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When everything can become a product, nothing can ever be seen as sacred. That’s the truth that lies at the heart of the grief industrial complex. 

In February 2018, Joaquin Oliver was one of 17 people shot and killed in Parkland, Florida. That same year, his parents, Patricia and Manuel Oliver went on to start the organization Change the Ref in his honor, to bring attention to gun violence and mass shootings. Familiar with some of the organizations which sprung up following the Parkland shooting, like the student-led Never Again MSD, the first time I heard of Change the Ref was on Oct. 2 when they released a video made in collaboration with McCann Health where they brought back Joaquin, or “Guac” as he was fondly called, through AI technology.  

Within hours of submitting my piece about the zombification of Breonna Taylor, I was sent that video, and at first, I saw it as its own type of zombification. It was beyond unsettling. To see this kid be brought back in a program, the movements human-like but not quite all the way there, his face ghostly, uncanny — it was deeply upsetting.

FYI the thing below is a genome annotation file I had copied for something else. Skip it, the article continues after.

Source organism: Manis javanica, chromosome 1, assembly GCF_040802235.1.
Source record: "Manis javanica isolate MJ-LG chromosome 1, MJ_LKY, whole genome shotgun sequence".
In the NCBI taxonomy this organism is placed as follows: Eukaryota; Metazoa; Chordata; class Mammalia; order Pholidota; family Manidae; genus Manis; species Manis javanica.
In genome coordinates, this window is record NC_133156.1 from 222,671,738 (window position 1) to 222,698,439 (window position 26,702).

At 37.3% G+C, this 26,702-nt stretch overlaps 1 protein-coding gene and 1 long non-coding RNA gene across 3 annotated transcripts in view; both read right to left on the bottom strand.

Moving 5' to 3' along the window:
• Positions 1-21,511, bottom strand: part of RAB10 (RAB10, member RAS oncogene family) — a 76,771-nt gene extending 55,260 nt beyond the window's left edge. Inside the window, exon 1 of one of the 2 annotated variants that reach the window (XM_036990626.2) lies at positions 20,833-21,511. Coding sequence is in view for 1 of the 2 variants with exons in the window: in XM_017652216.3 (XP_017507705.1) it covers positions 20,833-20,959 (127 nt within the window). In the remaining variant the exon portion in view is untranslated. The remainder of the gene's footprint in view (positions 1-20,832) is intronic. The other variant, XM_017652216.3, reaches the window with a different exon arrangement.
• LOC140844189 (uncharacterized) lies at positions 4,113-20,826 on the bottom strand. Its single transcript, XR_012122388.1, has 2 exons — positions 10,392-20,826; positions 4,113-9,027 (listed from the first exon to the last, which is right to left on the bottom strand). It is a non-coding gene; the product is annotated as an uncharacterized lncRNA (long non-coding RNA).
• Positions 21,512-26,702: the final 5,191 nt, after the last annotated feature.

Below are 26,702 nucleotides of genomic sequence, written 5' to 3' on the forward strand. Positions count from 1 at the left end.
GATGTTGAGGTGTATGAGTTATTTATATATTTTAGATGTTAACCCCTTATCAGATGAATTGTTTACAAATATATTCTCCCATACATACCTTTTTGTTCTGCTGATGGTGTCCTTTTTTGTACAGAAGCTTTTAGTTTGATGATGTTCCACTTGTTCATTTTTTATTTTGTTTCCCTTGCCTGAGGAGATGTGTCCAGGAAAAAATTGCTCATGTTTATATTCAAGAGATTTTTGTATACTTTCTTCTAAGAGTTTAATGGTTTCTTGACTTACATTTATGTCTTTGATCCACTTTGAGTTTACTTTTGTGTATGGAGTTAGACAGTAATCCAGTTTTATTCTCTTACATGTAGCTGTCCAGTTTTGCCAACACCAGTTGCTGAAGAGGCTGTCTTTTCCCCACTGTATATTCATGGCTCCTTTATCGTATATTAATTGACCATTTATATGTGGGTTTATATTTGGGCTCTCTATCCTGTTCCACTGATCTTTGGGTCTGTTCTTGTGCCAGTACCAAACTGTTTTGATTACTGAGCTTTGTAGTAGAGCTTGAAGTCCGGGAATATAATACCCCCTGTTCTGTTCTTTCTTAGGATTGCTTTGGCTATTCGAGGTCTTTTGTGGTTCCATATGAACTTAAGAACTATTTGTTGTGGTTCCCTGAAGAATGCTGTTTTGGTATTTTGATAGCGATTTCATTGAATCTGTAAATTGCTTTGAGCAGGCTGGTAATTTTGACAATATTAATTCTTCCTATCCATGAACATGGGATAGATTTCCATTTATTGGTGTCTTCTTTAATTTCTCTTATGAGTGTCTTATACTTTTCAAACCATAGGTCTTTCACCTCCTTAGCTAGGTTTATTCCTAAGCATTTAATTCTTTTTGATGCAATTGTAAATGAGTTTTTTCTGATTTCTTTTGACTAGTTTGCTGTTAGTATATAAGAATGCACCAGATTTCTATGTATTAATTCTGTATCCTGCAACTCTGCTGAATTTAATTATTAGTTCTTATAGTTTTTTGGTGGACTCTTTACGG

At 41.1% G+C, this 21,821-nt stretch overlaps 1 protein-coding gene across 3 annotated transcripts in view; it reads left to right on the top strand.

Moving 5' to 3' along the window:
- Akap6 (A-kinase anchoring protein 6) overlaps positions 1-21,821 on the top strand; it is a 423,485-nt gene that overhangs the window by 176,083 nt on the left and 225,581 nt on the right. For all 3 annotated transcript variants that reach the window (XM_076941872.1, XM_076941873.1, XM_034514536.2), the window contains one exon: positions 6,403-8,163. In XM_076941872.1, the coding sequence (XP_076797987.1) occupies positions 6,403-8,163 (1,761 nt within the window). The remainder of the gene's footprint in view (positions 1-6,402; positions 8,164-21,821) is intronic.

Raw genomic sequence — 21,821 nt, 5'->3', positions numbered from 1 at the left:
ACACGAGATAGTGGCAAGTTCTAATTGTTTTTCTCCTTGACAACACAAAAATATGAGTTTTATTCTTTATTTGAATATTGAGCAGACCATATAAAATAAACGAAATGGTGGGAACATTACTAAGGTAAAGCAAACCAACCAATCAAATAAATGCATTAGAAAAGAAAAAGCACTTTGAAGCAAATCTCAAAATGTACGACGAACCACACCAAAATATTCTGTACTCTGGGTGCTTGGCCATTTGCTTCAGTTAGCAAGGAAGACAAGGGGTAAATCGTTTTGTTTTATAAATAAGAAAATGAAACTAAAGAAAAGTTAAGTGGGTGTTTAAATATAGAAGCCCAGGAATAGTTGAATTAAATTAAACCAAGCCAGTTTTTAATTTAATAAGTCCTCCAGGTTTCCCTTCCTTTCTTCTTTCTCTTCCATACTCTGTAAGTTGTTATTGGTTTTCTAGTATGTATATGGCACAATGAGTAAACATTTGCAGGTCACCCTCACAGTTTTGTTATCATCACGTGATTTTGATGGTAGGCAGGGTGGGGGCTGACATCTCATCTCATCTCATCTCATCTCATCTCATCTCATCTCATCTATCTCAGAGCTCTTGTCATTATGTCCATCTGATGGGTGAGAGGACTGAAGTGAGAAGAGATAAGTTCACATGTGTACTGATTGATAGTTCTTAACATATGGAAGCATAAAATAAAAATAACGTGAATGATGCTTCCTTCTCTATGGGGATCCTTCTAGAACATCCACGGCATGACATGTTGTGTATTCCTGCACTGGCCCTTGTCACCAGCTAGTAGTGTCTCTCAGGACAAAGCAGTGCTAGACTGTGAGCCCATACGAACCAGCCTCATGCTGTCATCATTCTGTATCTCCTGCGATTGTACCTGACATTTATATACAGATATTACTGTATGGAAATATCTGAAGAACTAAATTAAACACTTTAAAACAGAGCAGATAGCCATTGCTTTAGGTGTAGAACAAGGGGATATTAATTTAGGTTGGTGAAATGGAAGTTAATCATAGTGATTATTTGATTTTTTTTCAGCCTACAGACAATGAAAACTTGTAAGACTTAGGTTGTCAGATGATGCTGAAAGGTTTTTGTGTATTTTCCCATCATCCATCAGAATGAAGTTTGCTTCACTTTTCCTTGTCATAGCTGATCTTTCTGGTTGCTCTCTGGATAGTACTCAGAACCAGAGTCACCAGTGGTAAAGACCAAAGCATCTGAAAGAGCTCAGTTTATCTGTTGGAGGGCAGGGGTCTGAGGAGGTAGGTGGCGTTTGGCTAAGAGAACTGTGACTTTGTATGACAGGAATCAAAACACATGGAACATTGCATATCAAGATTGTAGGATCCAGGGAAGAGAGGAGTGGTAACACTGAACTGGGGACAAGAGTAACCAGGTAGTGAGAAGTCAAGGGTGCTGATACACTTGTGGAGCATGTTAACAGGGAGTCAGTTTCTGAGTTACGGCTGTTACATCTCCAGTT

But when I thought about it more, I thought about how it would feel to have someone you lost back, to grieve and mourn over them and then get the chance to see their face and hear their voice again, in any way possible. I thought about how far such vulnerability would lead someone, and how easy that vulnerability would be to exploit and mold for anybody who’d be so mercenary and willing.

From funeral directors in a $2 billion industry bullying you into purchasing the most expensive coffins and making you think that’s the best way to honor your loved ones, to companies that’ll give you one last chance to see your dead son, to nonprofits setting up shop in impoverished neighborhoods and using the hardships that come with poverty to justify and bolster their existence, capitalism will force you to pay for your grief.